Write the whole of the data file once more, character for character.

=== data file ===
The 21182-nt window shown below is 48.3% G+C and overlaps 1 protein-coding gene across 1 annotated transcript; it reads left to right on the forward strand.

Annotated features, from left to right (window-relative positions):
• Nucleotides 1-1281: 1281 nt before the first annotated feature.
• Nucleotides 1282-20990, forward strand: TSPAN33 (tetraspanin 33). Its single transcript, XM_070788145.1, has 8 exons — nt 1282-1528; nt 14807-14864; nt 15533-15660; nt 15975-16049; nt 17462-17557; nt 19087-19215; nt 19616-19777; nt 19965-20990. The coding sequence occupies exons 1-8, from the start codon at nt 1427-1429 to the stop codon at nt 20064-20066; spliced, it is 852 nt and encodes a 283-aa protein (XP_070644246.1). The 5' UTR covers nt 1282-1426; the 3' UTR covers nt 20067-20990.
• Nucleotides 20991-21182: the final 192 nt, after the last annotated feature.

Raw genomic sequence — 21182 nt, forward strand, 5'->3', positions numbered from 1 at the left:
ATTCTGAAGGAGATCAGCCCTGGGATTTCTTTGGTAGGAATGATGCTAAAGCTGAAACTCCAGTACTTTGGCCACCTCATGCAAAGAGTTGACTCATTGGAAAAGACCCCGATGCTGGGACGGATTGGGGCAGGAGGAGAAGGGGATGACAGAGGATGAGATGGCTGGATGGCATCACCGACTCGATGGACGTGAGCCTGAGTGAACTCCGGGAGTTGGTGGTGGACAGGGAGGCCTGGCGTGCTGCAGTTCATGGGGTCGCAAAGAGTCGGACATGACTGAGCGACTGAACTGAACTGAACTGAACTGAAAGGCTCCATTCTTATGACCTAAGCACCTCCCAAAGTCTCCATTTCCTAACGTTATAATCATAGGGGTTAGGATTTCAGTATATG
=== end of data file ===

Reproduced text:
The 21182-nt window shown below is 48.3% G+C and overlaps 1 protein-coding gene across 1 annotated transcript; it reads left to right on the forward strand.

Annotated features, from left to right (window-relative positions):
• Nucleotides 1-1281: 1281 nt before the first annotated feature.
• Nucleotides 1282-20990, forward strand: TSPAN33 (tetraspanin 33). Its single transcript, XM_070788145.1, has 8 exons — nt 1282-1528; nt 14807-14864; nt 15533-15660; nt 15975-16049; nt 17462-17557; nt 19087-19215; nt 19616-19777; nt 19965-20990. The coding sequence occupies exons 1-8, from the start codon at nt 1427-1429 to the stop codon at nt 20064-20066; spliced, it is 852 nt and encodes a 283-aa protein (XP_070644246.1). The 5' UTR covers nt 1282-1426; the 3' UTR covers nt 20067-20990.
• Nucleotides 20991-21182: the final 192 nt, after the last annotated feature.

Raw genomic sequence — 21182 nt, forward strand, 5'->3', positions numbered from 1 at the left:
ATTCTGAAGGAGATCAGCCCTGGGATTTCTTTGGTAGGAATGATGCTAAAGCTGAAACTCCAGTACTTTGGCCACCTCATGCAAAGAGTTGACTCATTGGAAAAGACCCCGATGCTGGGACGGATTGGGGCAGGAGGAGAAGGGGATGACAGAGGATGAGATGGCTGGATGGCATCACCGACTCGATGGACGTGAGCCTGAGTGAACTCCGGGAGTTGGTGGTGGACAGGGAGGCCTGGCGTGCTGCAGTTCATGGGGTCGCAAAGAGTCGGACATGACTGAGCGACTGAACTGAACTGAACTGAACTGAAAGGCTCCATTCTTATGACCTAAGCACCTCCCAAAGTCTCCATTTCCTAACGTTATAATCATAGGGGTTAGGATTTCAGTATATG